Still enjoyed it eventually though. Though I wonder if Tomb Raider will take its crown back from Uncharted.

 
Roneberg 9 August, 2011 @ 4:52 pm   8

This guys is the MAN!!! he just earn my total respect… that was words of a true gamer, not a fanboy! ;) keep it comming man!;)

 
RedeyeCult 9 August, 2011 @ 4:57 pm   9

ken ken , ken in response to your last question. some people who play games dont like uncharted this is because they have whats known as zero taste & style unfortunately not everyone can be as awesome as you and me ken. no wait i apologise your way more awesome than me your the ben stiller of video games man

 
capitales7 9 August, 2011 @ 5:24 pm   10

How does move tie into this?

 
chrisandsheva 9 August, 2011 @ 6:47 pm   11

Gay weddings? sorry but theres no place in a gaming interview for this opinion,that is for other blogs/forums etc,.. without going into it, what responsible Adults do behind closed doors is totally there business, but call me old fashioned {or probably worse?} it should stay behind closed doors,1st bioshock was awsome, but that 2nd effort has me doubting if i will get infinite.

 
Azzurri82 9 August, 2011 @ 7:00 pm   12

Fear not chrisandshava, Ken Levine had nothing to do with Bioshock 2 and calls Infinite, Bioshock’s spiritual sequel.
This is already looking like one of the very best games of 2012.

 
chrisandsheva 9 August, 2011 @ 7:13 pm   13

ah my bad, this changes things, thnx for info.

 
Shadiest187 9 August, 2011 @ 7:20 pm   14

In the E3 gameplay trailer am I the only one that gets chills when Elizabeth puts Booker’s (my) hand around her neck & says to promise…? :D
& also already damn determined to do whatever it takes to save her so that it doesn’t come to that…

I guess that means it’s ‘mission accomplished’ on this end anyway Ken ;)

 
colmshan1990 9 August, 2011 @ 7:31 pm   15

Just how many gaming device does he OWN?!
I’m jealous…

Shou_Kobayashi 9 August, 2011 @ 7:32 pm   16

I’ve never played Uncharted, it was never appealing to me, do I have to give up my PS3 than, or can I still enjoy the other awesome games?

 
HazelAM 9 August, 2011 @ 7:55 pm   17

the game is looking awesome, i consider this the true sequel to bioshock with levine back in charge.
not that bioshock 2 was a bad game, i wouldn’t have just bought the limited edition, but the first game was a masterpiece.

infinite is looking a very worthy successor.

i’m loving what i’ve seen of the character of elizabeth so far.

i’ve enjoyed watching all the videos and presentations Ken’s done on the game, his passion for the game and the world he’s creating really comes through.

 
carlosdfn 9 August, 2011 @ 8:21 pm   18

No matter how many times I see this footage I’m always amazed. This might end up being one of the best games ever.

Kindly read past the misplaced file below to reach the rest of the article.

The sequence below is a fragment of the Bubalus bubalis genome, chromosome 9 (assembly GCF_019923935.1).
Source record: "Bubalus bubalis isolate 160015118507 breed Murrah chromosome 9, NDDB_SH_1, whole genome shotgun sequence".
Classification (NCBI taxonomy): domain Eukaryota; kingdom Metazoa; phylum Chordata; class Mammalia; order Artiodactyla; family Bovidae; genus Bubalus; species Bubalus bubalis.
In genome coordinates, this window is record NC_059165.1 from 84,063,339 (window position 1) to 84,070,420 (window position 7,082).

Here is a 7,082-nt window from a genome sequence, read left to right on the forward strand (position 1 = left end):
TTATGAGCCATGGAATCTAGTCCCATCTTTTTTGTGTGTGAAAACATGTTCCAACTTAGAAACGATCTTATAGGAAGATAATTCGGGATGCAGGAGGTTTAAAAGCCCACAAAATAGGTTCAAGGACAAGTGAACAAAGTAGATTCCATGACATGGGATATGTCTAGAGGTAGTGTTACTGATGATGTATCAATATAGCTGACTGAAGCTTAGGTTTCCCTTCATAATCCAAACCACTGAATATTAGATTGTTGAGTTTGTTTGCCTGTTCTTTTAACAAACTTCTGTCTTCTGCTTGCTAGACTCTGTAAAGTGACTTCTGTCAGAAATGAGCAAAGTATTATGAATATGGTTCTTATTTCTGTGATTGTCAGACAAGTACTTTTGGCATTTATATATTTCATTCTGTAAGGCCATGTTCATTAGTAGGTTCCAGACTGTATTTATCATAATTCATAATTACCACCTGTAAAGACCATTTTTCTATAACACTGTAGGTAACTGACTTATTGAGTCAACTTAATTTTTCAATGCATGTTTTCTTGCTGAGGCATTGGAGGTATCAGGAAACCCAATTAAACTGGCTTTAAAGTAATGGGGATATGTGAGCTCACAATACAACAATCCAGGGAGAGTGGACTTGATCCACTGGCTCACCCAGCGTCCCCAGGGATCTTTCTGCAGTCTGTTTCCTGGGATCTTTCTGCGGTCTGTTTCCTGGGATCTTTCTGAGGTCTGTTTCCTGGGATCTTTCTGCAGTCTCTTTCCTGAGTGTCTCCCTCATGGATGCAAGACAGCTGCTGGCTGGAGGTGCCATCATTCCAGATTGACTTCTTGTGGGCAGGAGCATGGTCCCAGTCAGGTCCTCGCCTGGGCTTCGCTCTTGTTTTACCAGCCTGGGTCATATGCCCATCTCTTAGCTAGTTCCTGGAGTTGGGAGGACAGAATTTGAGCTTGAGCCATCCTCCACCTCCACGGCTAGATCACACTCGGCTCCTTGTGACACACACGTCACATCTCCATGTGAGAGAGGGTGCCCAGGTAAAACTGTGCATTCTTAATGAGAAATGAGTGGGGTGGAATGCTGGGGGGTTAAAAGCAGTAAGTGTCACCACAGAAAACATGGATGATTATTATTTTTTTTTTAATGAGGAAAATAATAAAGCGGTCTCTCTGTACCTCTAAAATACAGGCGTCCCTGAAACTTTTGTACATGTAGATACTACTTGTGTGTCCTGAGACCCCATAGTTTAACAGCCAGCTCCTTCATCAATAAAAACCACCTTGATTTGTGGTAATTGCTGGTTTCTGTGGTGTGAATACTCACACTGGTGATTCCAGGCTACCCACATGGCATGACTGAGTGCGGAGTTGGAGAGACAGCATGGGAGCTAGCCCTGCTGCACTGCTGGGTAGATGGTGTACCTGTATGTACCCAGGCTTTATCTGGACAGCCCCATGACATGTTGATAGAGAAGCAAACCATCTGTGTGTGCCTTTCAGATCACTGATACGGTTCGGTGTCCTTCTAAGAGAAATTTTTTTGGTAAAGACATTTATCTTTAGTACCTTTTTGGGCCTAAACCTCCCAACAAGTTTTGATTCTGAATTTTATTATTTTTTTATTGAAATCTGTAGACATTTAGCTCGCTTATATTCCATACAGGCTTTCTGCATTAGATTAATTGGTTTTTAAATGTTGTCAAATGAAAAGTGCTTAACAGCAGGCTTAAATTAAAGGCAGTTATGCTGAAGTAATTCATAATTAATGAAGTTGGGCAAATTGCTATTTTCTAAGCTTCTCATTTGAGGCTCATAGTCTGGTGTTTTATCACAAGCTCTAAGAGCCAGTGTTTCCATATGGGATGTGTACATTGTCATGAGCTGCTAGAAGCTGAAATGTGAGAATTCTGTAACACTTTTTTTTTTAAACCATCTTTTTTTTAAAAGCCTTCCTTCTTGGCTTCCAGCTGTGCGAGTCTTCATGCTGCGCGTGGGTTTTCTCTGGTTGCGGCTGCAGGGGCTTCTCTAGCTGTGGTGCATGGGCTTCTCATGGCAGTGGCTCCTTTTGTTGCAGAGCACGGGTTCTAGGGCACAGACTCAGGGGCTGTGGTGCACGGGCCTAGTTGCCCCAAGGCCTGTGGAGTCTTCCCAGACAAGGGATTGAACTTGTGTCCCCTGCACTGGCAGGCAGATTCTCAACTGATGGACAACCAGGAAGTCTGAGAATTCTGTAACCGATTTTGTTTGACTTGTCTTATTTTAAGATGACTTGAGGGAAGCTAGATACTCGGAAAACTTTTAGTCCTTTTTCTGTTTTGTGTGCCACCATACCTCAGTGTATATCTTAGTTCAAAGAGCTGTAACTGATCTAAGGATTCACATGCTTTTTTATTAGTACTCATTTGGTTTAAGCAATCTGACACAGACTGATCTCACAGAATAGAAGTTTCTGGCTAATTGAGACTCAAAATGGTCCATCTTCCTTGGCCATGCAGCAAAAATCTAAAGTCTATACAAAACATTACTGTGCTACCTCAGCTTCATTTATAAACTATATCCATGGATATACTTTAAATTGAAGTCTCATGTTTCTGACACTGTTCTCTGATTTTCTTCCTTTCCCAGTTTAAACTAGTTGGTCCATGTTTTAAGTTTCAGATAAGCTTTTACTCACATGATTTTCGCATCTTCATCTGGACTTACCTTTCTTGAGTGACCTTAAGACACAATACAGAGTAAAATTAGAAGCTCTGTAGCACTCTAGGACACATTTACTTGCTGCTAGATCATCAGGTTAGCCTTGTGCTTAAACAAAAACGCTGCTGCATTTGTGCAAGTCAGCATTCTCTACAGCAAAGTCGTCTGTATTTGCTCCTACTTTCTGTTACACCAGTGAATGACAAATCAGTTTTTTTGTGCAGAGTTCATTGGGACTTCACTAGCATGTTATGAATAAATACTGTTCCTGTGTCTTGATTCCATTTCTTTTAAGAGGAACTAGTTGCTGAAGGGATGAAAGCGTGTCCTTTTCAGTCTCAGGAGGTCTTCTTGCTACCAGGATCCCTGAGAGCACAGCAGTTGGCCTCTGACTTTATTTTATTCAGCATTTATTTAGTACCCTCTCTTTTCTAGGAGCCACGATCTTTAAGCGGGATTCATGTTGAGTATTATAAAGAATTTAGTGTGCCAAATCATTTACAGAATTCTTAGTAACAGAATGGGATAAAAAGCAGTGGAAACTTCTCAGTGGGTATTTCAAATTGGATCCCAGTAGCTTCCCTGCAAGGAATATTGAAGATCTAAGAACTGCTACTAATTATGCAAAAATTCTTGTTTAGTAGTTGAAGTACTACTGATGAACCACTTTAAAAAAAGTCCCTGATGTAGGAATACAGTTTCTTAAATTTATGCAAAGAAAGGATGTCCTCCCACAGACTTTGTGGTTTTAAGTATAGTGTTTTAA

Stonesthrow 9 August, 2011 @ 9:45 pm   19

@2RE No Sid actually I haven’t tried Killzone 3 with Move yet, I’m gonna get on that as soon as possible and hope it changes my mind about playing first person shooters with Move :p I’ve heard great things about Killzone 3 with Move.. Hope they can pull it off in the new Bioshock too.. In Heavy Rain it worked really well imo.. The same great experience but just motion controlled, and probably even more realistic..

 
jakster123x 10 August, 2011 @ 12:57 am   20

@16

Yes, unfortunately you are actually going to have to leave us. Sorry (Seriously, though, give the games a try!)

Anyway, really looking forward to this game!

 
raffieltiger 10 August, 2011 @ 1:50 am   21

Looking forward to this now, since it is completely unique and has a steampunk feel to it :D.

 
young_hastings 10 August, 2011 @ 2:54 am   22

i had my doubts about a raptureless bioshock game but im really looking forward to this now i will probably still miss rapture but im looking forward to this big time

 
MitchZombie 10 August, 2011 @ 4:49 am   23

Looks great!
loved Bioshock 1 & 2
Great interview also

Ghost-Rhayne 10 August, 2011 @ 6:55 am   24

Is 3D confirmed for Infinite? Just after E3 there was some secret goings on where Ken or IG revealed that it would not only have Move support but 3D too. In this interview though, it still sounds like it’s a “maybe” and not “for sure!”

Erorrless 10 August, 2011 @ 7:01 am   25

GOTY 2012

Erorrless 10 August, 2011 @ 7:01 am   26

GOTY 2012!!!

 

I don’t play in first person if I can help it(I get claustrophobic and I like to be able to see/keep my feet(the exception I make is to CoD’s Zombies)). If the Bioshock games were available to play in the third as well as the first, I’d happily buy them…

 
MohammedMK 11 August, 2011 @ 4:40 am   28

I love you Levine. Your game looks absolutely excellent.

Future_grim 14 August, 2011 @ 1:58 pm   29

Bioshock infinite = instant classic